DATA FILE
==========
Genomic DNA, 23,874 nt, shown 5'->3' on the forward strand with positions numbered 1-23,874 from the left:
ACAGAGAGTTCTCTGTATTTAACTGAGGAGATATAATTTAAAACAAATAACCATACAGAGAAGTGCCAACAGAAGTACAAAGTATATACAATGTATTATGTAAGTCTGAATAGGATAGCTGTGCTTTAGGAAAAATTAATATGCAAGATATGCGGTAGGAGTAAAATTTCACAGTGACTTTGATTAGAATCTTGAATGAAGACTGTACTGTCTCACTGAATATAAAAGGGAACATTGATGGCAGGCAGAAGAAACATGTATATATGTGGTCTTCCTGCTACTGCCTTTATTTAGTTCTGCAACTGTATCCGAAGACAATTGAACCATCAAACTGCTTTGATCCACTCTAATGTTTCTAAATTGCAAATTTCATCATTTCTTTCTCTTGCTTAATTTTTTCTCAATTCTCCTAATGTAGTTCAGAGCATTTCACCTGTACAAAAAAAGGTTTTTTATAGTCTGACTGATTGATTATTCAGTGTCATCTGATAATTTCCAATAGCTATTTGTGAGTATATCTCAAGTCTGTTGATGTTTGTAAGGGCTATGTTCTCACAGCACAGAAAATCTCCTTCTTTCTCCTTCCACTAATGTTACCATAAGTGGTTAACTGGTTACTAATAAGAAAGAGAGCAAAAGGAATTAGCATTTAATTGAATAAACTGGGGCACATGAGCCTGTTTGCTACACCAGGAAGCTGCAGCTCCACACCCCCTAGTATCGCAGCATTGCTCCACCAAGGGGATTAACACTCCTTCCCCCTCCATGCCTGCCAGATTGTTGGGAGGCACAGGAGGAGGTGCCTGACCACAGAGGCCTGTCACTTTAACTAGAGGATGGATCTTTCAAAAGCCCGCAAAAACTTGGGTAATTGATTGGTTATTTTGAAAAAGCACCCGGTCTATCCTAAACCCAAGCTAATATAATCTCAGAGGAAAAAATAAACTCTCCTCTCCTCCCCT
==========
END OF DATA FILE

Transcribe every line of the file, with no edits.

Genomic DNA, 23,874 nt, shown 5'->3' on the forward strand with positions numbered 1-23,874 from the left:
ACAGAGAGTTCTCTGTATTTAACTGAGGAGATATAATTTAAAACAAATAACCATACAGAGAAGTGCCAACAGAAGTACAAAGTATATACAATGTATTATGTAAGTCTGAATAGGATAGCTGTGCTTTAGGAAAAATTAATATGCAAGATATGCGGTAGGAGTAAAATTTCACAGTGACTTTGATTAGAATCTTGAATGAAGACTGTACTGTCTCACTGAATATAAAAGGGAACATTGATGGCAGGCAGAAGAAACATGTATATATGTGGTCTTCCTGCTACTGCCTTTATTTAGTTCTGCAACTGTATCCGAAGACAATTGAACCATCAAACTGCTTTGATCCACTCTAATGTTTCTAAATTGCAAATTTCATCATTTCTTTCTCTTGCTTAATTTTTTCTCAATTCTCCTAATGTAGTTCAGAGCATTTCACCTGTACAAAAAAAGGTTTTTTATAGTCTGACTGATTGATTATTCAGTGTCATCTGATAATTTCCAATAGCTATTTGTGAGTATATCTCAAGTCTGTTGATGTTTGTAAGGGCTATGTTCTCACAGCACAGAAAATCTCCTTCTTTCTCCTTCCACTAATGTTACCATAAGTGGTTAACTGGTTACTAATAAGAAAGAGAGCAAAAGGAATTAGCATTTAATTGAATAAACTGGGGCACATGAGCCTGTTTGCTACACCAGGAAGCTGCAGCTCCACACCCCCTAGTATCGCAGCATTGCTCCACCAAGGGGATTAACACTCCTTCCCCCTCCATGCCTGCCAGATTGTTGGGAGGCACAGGAGGAGGTGCCTGACCACAGAGGCCTGTCACTTTAACTAGAGGATGGATCTTTCAAAAGCCCGCAAAAACTTGGGTAATTGATTGGTTATTTTGAAAAAGCACCCGGTCTATCCTAAACCCAAGCTAATATAATCTCAGAGGAAAAAATAAACTCTCCTCTCCTCCCCT